One of the fastest-growing jobs these days – is facing a huge worker shortage. 

There’s a massive shortage of healthcare aides – workers who take care of the elderly and disabled – at home, or in nursing homes. 

The number of jobs shot up 120-percent in the last year, and it’s no wonder. Every day, 10-thousand Baby Boomers reach retirement age. Also, a large number of healthcare aides are heading toward retirement themselves, with one in five already older than 55. Which is why experts estimate we’ll need more than 2 million additional healthcare aides by the end of this decade. 

But even though the need for healthcare aides has more than doubled – the number of new recruits is steadily dropping. That’s because it’s not an easy job. The risk of injury – mostly back injuries and muscle strains - is higher for healthcare aides than for construction workers. That’s because they often have to lift patients, change their undergarments, and feed them. Aides are also commonly spit on, bitten and kicked by patients with dementia. It’s also mentally taxing, because they work so closely with patients, often spending more time with them than the patient’s family.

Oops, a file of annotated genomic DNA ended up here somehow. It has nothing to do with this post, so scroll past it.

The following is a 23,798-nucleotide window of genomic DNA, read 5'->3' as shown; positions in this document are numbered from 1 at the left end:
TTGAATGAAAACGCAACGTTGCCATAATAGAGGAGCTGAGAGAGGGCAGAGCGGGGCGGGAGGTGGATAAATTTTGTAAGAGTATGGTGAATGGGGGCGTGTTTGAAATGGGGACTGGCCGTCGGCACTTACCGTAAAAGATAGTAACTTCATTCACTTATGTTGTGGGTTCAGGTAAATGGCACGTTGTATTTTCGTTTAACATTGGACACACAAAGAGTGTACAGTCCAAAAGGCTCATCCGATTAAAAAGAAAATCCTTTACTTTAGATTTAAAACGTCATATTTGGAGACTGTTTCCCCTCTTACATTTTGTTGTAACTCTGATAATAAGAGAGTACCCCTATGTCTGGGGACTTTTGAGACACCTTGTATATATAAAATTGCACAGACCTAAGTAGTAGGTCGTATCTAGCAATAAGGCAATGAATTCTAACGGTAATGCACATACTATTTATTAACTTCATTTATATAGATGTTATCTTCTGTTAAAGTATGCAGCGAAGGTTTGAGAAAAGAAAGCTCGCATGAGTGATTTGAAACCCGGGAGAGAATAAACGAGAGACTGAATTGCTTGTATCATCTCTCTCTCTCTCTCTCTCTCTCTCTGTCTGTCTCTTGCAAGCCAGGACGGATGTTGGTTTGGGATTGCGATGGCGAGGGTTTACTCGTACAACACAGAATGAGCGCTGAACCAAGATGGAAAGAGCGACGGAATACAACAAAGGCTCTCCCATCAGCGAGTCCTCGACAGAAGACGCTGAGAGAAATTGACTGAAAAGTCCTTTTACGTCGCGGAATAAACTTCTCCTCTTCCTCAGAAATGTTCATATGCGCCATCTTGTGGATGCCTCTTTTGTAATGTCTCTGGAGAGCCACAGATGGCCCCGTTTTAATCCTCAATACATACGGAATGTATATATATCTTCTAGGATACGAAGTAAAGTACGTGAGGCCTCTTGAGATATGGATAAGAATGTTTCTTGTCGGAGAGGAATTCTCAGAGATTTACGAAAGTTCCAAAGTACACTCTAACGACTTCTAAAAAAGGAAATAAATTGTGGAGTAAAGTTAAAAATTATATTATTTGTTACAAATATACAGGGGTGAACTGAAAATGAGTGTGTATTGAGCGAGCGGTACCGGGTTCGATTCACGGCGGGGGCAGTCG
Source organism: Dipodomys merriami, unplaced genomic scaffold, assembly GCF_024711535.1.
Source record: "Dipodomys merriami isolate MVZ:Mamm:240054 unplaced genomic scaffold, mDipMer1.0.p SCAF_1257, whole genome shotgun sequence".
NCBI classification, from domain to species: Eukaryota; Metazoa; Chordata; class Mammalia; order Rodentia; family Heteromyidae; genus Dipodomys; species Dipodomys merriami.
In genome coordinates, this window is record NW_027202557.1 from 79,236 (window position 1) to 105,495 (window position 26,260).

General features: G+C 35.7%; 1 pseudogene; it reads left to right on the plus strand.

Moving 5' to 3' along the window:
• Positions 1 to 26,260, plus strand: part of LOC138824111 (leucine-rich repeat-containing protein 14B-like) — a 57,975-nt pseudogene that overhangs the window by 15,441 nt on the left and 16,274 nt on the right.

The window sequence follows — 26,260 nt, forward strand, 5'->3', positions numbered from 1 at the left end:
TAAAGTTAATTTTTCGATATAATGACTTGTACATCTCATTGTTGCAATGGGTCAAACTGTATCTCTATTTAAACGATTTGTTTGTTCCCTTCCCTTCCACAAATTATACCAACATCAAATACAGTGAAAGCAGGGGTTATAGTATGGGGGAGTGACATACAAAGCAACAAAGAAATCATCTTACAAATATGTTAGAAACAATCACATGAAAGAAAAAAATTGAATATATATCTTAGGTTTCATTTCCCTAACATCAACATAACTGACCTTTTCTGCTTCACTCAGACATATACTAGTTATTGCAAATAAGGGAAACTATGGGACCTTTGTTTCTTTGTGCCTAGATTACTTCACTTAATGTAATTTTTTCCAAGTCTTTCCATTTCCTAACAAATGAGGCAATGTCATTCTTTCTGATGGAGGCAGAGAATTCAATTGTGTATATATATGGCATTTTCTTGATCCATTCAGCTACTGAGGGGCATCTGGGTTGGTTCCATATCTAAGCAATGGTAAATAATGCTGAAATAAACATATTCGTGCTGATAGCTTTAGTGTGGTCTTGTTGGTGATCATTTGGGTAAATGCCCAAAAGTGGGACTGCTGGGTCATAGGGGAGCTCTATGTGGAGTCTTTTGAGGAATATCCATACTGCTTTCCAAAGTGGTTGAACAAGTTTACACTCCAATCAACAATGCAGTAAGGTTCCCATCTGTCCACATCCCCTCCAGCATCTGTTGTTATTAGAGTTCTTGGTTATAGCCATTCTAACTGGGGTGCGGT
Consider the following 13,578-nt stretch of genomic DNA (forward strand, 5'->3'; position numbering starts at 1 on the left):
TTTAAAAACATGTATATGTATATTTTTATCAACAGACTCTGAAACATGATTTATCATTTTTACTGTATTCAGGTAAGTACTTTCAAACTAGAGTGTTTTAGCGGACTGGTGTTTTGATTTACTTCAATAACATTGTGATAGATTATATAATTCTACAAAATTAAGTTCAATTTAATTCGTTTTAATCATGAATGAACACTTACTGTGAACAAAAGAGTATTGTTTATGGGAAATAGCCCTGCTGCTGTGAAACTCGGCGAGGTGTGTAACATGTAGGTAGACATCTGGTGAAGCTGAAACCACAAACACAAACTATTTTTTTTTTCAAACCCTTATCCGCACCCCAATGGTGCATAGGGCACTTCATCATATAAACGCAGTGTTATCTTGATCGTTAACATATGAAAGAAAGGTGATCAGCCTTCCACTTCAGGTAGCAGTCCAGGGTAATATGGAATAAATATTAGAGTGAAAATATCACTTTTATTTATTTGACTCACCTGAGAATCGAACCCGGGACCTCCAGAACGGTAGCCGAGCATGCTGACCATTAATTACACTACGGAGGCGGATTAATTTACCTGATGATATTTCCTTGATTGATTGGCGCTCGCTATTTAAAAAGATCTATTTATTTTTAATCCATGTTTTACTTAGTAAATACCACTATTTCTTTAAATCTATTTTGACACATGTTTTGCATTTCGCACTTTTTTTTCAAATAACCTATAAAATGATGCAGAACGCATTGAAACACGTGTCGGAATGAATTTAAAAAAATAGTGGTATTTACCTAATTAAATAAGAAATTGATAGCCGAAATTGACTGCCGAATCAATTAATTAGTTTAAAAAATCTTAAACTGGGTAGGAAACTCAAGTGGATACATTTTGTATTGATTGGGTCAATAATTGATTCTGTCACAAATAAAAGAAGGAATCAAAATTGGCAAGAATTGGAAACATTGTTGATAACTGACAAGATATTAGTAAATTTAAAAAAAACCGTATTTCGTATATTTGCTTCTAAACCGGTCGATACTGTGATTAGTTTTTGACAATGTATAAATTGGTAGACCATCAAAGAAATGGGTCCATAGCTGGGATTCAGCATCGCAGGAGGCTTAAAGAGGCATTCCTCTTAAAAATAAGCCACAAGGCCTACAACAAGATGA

That’s why they’re being called the “backbone” of the healthcare industry. 

And despite the drawbacks, it can be a rewarding job. You get to spend time with amazing people with rich life histories. And you can make a huge difference in the quality of people’s lives. 

The good news is: Becoming an aide is fairly easy. You don’t need a college degree. And in some places, you don’t even need a high school diploma. Plus, the minimum required training is only 75 hours – though some states require about double that. If you’re interested in becoming a healthcare aide in private homes or nursing homes, Google “Nursing Aide Training” in your area. There’s an overwhelming demand.